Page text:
Purpose. This study describes: (1) the practice of emergency department (ED) boarding of medical and mental health patients in the U.S.; and (2) how patient, hospital and community characteristics relate to ED boarding.
Background. ED crowding has been associated with a multitude of negative outcomes. The practice of boarding admitted patients in the ED is a significant factor associated with ED crowding. However, no quantitative analysis has been published that characterizes the extent of these boarding practices. Furthermore, few studies have focused on the population of mental health patients boarding in EDs.
Methods. This study uses data from the 2008 National Hospital Ambulatory Medical Care Survey, a national probability sample of visits to U.S. EDs, to determine the proportion of EDs that board medical and mental health patients, the proportion of patients that are boarded, boarding times for these patients, and the characteristics of patients, hospitals, and community that are associated with boarding.
Results. Bivariate analyses confirmed that boarding was practiced by a majority of EDs in the U.S. in 2008 (57.8%). The proportion of ED visits resulting in boarding was significantly higher for the mental health population (21.5%) than for other visitors (10.3%), and was especially high for the population of homeless mental health patients (43.4%). Mean patient boarding time was also significantly higher for the mental health population (292.7 minutes) compared to other visitors (205.0 minutes). One out of every eight hours of visit time spent in U.S. EDs in 2008 was consumed by boarding. Multilevel regression analyses demonstrated associations between longer boarding times and all mental health patients (1.4 additional hours, p<0.001), and especially homeless mental health patients (3.8 additional hours, p=0.001).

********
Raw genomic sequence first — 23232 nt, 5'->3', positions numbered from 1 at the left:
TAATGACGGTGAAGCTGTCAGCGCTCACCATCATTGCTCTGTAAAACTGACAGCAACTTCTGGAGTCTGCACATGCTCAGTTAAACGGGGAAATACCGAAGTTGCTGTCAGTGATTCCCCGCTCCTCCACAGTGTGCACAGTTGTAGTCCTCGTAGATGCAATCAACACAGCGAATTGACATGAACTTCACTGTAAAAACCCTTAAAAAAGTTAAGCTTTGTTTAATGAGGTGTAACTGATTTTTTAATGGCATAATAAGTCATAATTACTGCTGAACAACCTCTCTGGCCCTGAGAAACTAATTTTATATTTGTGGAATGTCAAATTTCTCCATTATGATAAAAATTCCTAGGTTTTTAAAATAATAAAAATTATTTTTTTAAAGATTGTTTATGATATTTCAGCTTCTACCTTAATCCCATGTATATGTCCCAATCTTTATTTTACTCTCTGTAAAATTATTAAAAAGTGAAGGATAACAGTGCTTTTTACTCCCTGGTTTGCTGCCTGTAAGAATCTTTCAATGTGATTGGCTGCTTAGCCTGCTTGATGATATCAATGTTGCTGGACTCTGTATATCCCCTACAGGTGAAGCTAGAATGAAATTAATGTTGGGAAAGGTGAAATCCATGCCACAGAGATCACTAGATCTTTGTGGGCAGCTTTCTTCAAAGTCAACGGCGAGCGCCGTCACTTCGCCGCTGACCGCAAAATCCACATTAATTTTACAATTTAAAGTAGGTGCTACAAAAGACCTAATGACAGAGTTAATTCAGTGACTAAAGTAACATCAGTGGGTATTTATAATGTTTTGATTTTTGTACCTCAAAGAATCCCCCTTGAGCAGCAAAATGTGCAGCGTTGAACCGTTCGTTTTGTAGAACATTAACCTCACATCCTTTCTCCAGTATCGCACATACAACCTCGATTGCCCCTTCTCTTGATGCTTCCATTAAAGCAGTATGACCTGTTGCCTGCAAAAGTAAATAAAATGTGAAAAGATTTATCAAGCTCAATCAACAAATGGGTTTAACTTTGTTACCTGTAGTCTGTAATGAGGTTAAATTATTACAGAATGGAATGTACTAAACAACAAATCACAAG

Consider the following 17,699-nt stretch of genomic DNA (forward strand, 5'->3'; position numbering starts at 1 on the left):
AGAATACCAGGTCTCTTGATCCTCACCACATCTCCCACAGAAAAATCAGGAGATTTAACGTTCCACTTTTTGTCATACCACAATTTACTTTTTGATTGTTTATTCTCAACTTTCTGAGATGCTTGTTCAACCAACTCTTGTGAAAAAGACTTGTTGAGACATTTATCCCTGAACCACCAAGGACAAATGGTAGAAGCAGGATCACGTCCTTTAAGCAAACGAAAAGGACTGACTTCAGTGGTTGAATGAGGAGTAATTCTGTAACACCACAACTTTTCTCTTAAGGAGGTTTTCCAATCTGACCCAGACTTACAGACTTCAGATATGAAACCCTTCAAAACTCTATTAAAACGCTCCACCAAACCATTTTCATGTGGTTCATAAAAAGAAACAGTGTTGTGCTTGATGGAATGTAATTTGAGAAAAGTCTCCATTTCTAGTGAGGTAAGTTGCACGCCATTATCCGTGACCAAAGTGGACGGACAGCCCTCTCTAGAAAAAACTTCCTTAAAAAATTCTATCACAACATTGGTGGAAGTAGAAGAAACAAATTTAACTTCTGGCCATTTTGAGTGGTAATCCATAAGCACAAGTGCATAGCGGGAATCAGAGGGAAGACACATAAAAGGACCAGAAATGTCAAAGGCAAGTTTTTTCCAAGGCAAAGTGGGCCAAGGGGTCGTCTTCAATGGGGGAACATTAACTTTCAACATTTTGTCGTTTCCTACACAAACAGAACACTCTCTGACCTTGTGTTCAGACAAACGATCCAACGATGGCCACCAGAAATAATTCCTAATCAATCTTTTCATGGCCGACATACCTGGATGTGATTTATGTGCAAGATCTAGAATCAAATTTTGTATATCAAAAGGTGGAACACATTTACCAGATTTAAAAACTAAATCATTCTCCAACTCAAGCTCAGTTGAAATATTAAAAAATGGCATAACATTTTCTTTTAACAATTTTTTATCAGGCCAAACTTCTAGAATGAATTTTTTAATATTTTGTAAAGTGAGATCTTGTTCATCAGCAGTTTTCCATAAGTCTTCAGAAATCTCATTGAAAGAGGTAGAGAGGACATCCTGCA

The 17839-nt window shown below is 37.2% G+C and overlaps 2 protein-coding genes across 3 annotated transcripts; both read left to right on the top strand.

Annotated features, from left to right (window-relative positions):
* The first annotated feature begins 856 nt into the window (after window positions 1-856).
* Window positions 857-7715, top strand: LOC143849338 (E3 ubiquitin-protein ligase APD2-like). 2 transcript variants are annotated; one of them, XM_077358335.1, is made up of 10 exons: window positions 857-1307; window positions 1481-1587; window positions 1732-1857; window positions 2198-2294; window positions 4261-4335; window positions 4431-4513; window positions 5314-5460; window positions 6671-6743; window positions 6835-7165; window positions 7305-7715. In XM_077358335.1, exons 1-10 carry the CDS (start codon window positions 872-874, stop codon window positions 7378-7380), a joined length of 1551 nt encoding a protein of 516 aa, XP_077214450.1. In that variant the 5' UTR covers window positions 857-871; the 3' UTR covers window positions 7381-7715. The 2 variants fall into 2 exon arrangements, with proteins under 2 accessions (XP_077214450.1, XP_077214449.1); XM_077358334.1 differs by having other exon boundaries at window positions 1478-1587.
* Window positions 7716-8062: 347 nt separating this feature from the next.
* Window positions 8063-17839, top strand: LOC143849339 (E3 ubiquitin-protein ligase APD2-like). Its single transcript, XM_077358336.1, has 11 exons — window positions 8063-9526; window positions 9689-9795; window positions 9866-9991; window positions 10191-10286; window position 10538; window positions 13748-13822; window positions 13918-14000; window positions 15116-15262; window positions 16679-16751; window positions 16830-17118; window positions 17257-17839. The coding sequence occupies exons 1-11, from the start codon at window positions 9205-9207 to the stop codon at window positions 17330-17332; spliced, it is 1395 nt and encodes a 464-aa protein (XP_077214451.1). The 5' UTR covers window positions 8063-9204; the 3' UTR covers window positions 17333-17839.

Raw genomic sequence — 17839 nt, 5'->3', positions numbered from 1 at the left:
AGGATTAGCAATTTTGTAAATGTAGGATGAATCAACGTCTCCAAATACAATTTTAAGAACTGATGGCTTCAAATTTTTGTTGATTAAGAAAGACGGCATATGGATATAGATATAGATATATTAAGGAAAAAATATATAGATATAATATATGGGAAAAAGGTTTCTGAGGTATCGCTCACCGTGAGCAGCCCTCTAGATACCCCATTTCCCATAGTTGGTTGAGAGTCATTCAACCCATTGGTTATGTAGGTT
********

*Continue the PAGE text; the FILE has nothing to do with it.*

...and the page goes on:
Discussion. This is the first study known to describe U.S. ED boarding practices on a national level. Several important findings emerged from this study: (1) ED boarding is a nationwide problem; (2) mental health related visits are consistently associated with both a higher proportion of boarding and longer boarding times; and (3) the U.S. is in need of both increased facilities and services, and improved legislation and policies geared toward the mental health population.
|Commitee:||Fee, Christopher, Rankin, Sally|
|School:||University of California, San Francisco|
|School Location:||United States -- California|
|Source:||DAI-B 73/01, Dissertation Abstracts International|
|Subjects:||Mental health, Medicine, Nursing|
|Keywords:||Admitted patient boarding, Admitted patients, Emergency department crowding, Emergency department overcrowding, Mental health and substance abuse, Psychiatric boarding|
Copyright in each Dissertation and Thesis is retained by the author. All Rights Reserved
The supplemental file or files you are about to download were provided to ProQuest by the author as part of a
dissertation or thesis. The supplemental files are provided "AS IS" without warranty. ProQuest is not responsible for the
content, format or impact on the supplemental file(s) on our system. in some cases, the file type may be unknown or
may be a .exe file. We recommend caution as you open such files.
Copyright of the original materials contained in the supplemental file is retained by the author and your access to the
supplemental files is subject to the ProQuest Terms and Conditions of use.
Depending on the size of the file(s) you are downloading, the system may take some time to download them. Please be